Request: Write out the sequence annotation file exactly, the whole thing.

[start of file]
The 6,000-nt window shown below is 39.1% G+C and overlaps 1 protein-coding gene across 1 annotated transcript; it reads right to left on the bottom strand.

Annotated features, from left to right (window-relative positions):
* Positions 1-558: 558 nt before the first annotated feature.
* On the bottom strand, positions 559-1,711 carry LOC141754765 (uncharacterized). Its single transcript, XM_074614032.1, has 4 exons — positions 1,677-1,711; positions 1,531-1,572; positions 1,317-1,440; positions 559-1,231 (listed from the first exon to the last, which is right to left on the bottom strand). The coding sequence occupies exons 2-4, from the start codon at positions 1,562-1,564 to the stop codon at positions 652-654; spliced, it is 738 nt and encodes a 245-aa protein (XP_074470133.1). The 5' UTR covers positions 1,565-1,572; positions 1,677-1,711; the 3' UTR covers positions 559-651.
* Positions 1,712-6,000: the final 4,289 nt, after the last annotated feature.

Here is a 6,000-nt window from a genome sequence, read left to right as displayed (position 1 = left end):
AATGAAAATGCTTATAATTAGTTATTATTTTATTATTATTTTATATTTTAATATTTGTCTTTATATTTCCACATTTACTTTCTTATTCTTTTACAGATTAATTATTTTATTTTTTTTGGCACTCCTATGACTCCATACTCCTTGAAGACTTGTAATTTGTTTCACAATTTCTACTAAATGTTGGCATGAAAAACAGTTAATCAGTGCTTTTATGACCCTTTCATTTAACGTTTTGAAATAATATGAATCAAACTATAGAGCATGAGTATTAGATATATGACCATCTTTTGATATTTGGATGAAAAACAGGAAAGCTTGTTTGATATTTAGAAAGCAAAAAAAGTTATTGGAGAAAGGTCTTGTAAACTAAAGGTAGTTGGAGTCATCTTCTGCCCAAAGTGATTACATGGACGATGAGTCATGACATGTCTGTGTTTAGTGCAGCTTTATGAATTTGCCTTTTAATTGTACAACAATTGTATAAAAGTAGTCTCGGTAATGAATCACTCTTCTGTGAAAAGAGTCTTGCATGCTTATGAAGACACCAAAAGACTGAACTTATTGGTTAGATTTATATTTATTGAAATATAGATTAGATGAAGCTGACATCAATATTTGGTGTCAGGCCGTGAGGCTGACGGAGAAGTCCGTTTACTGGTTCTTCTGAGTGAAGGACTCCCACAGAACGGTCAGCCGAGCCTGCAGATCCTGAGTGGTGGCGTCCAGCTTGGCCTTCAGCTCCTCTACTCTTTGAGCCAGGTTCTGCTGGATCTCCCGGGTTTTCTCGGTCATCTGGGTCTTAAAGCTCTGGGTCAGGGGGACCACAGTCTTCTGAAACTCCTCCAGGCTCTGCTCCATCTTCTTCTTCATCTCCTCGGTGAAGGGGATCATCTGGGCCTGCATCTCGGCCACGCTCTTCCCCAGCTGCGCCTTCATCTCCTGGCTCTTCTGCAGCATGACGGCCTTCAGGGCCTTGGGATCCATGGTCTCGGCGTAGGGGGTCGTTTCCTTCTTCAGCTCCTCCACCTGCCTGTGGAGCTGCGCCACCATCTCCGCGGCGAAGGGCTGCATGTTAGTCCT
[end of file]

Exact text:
The 6,000-nt window shown below is 39.1% G+C and overlaps 1 protein-coding gene across 1 annotated transcript; it reads right to left on the bottom strand.

Annotated features, from left to right (window-relative positions):
* Positions 1-558: 558 nt before the first annotated feature.
* On the bottom strand, positions 559-1,711 carry LOC141754765 (uncharacterized). Its single transcript, XM_074614032.1, has 4 exons — positions 1,677-1,711; positions 1,531-1,572; positions 1,317-1,440; positions 559-1,231 (listed from the first exon to the last, which is right to left on the bottom strand). The coding sequence occupies exons 2-4, from the start codon at positions 1,562-1,564 to the stop codon at positions 652-654; spliced, it is 738 nt and encodes a 245-aa protein (XP_074470133.1). The 5' UTR covers positions 1,565-1,572; positions 1,677-1,711; the 3' UTR covers positions 559-651.
* Positions 1,712-6,000: the final 4,289 nt, after the last annotated feature.

Here is a 6,000-nt window from a genome sequence, read left to right as displayed (position 1 = left end):
AATGAAAATGCTTATAATTAGTTATTATTTTATTATTATTTTATATTTTAATATTTGTCTTTATATTTCCACATTTACTTTCTTATTCTTTTACAGATTAATTATTTTATTTTTTTTGGCACTCCTATGACTCCATACTCCTTGAAGACTTGTAATTTGTTTCACAATTTCTACTAAATGTTGGCATGAAAAACAGTTAATCAGTGCTTTTATGACCCTTTCATTTAACGTTTTGAAATAATATGAATCAAACTATAGAGCATGAGTATTAGATATATGACCATCTTTTGATATTTGGATGAAAAACAGGAAAGCTTGTTTGATATTTAGAAAGCAAAAAAAGTTATTGGAGAAAGGTCTTGTAAACTAAAGGTAGTTGGAGTCATCTTCTGCCCAAAGTGATTACATGGACGATGAGTCATGACATGTCTGTGTTTAGTGCAGCTTTATGAATTTGCCTTTTAATTGTACAACAATTGTATAAAAGTAGTCTCGGTAATGAATCACTCTTCTGTGAAAAGAGTCTTGCATGCTTATGAAGACACCAAAAGACTGAACTTATTGGTTAGATTTATATTTATTGAAATATAGATTAGATGAAGCTGACATCAATATTTGGTGTCAGGCCGTGAGGCTGACGGAGAAGTCCGTTTACTGGTTCTTCTGAGTGAAGGACTCCCACAGAACGGTCAGCCGAGCCTGCAGATCCTGAGTGGTGGCGTCCAGCTTGGCCTTCAGCTCCTCTACTCTTTGAGCCAGGTTCTGCTGGATCTCCCGGGTTTTCTCGGTCATCTGGGTCTTAAAGCTCTGGGTCAGGGGGACCACAGTCTTCTGAAACTCCTCCAGGCTCTGCTCCATCTTCTTCTTCATCTCCTCGGTGAAGGGGATCATCTGGGCCTGCATCTCGGCCACGCTCTTCCCCAGCTGCGCCTTCATCTCCTGGCTCTTCTGCAGCATGACGGCCTTCAGGGCCTTGGGATCCATGGTCTCGGCGTAGGGGGTCGTTTCCTTCTTCAGCTCCTCCACCTGCCTGTGGAGCTGCGCCACCATCTCCGCGGCGAAGGGCTGCATGTTAGTCCT